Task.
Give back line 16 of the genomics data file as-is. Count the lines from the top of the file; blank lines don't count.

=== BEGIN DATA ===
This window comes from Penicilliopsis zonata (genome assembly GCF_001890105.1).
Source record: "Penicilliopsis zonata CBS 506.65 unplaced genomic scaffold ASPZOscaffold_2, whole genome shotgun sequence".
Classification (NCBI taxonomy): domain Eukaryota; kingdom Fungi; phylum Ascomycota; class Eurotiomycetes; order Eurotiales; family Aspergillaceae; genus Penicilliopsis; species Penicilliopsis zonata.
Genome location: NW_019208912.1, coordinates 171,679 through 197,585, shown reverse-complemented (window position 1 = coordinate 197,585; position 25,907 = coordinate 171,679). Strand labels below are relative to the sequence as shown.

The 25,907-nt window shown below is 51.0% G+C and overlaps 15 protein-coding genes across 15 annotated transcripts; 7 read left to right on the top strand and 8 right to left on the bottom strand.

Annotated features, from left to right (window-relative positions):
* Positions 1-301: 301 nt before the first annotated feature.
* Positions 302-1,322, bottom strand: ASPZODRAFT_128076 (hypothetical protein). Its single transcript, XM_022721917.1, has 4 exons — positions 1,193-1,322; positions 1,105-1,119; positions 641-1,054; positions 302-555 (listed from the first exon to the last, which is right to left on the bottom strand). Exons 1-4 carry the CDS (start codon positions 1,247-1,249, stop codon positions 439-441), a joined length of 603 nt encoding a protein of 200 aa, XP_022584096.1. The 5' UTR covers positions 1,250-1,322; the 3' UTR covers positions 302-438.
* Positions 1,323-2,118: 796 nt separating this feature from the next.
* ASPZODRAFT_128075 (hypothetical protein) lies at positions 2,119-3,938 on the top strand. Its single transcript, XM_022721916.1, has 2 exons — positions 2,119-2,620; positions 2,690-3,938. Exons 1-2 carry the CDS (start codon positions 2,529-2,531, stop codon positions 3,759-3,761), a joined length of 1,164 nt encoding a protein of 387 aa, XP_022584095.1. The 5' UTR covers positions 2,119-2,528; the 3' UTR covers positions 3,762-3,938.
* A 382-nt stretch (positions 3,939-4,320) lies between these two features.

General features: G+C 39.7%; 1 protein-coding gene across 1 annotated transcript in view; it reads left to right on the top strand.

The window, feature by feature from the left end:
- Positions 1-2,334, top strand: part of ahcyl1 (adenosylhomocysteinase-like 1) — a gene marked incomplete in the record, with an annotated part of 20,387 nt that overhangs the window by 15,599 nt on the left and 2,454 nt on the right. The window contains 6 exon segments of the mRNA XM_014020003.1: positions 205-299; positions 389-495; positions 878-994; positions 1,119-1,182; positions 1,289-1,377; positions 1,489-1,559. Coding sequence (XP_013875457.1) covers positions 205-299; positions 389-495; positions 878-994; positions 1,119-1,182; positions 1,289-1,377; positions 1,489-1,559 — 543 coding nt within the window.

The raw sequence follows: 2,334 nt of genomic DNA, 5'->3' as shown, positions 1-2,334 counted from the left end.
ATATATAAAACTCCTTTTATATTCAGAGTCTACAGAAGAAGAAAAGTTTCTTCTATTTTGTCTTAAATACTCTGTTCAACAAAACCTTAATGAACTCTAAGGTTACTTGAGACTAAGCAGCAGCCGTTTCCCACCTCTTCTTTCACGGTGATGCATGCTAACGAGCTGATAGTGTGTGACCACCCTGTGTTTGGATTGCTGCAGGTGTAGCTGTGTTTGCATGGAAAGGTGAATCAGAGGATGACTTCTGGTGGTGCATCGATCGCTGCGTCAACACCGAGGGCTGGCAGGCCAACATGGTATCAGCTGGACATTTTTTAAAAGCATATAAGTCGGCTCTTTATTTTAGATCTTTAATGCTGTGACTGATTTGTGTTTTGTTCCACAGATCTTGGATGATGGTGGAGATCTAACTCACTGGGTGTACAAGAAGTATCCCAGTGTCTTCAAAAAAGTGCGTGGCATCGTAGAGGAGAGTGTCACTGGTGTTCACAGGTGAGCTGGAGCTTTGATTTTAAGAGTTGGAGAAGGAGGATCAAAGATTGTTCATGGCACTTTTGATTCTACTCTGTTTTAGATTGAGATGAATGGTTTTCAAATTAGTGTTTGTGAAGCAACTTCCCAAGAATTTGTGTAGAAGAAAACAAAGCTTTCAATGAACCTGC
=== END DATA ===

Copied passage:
ATATATAAAACTCCTTTTATATTCAGAGTCTACAGAAGAAGAAAAGTTTCTTCTATTTTGTCTTAAATACTCTGTTCAACAAAACCTTAATGAACTCTAAGGTTACTTGAGACTAAGCAGCAGCCGTTTCCCACCTCTTCTTTCACGGTGATGCATGCTAACGAGCTGATAGTGTGTGACCACCCTGTGTTTGGATTGCTGCAGGTGTAGCTGTGTTTGCATGGAAAGGTGAATCAGAGGATGACTTCTGGTGGTGCATCGATCGCTGCGTCAACACCGAGGGCTGGCAGGCCAACATGGTATCAGCTGGACATTTTTTAAAAGCATATAAGTCGGCTCTTTATTTTAGATCTTTAATGCTGTGACTGATTTGTGTTTTGTTCCACAGATCTTGGATGATGGTGGAGATCTAACTCACTGGGTGTACAAGAAGTATCCCAGTGTCTTCAAAAAAGTGCGTGGCATCGTAGAGGAGAGTGTCACTGGTGTTCACAGGTGAGCTGGAGCTTTGATTTTAAGAGTTGGAGAAGGAGGATCAAAGATTGTTCATGGCACTTTTGATTCTACTCTGTTTTAGATTGAGATGAATGGTTTTCAAATTAGTGTTTGTGAAGCAACTTCCCAAGAATTTGTGTAGAAGAAAACAAAGCTTTCAATGAACCTGC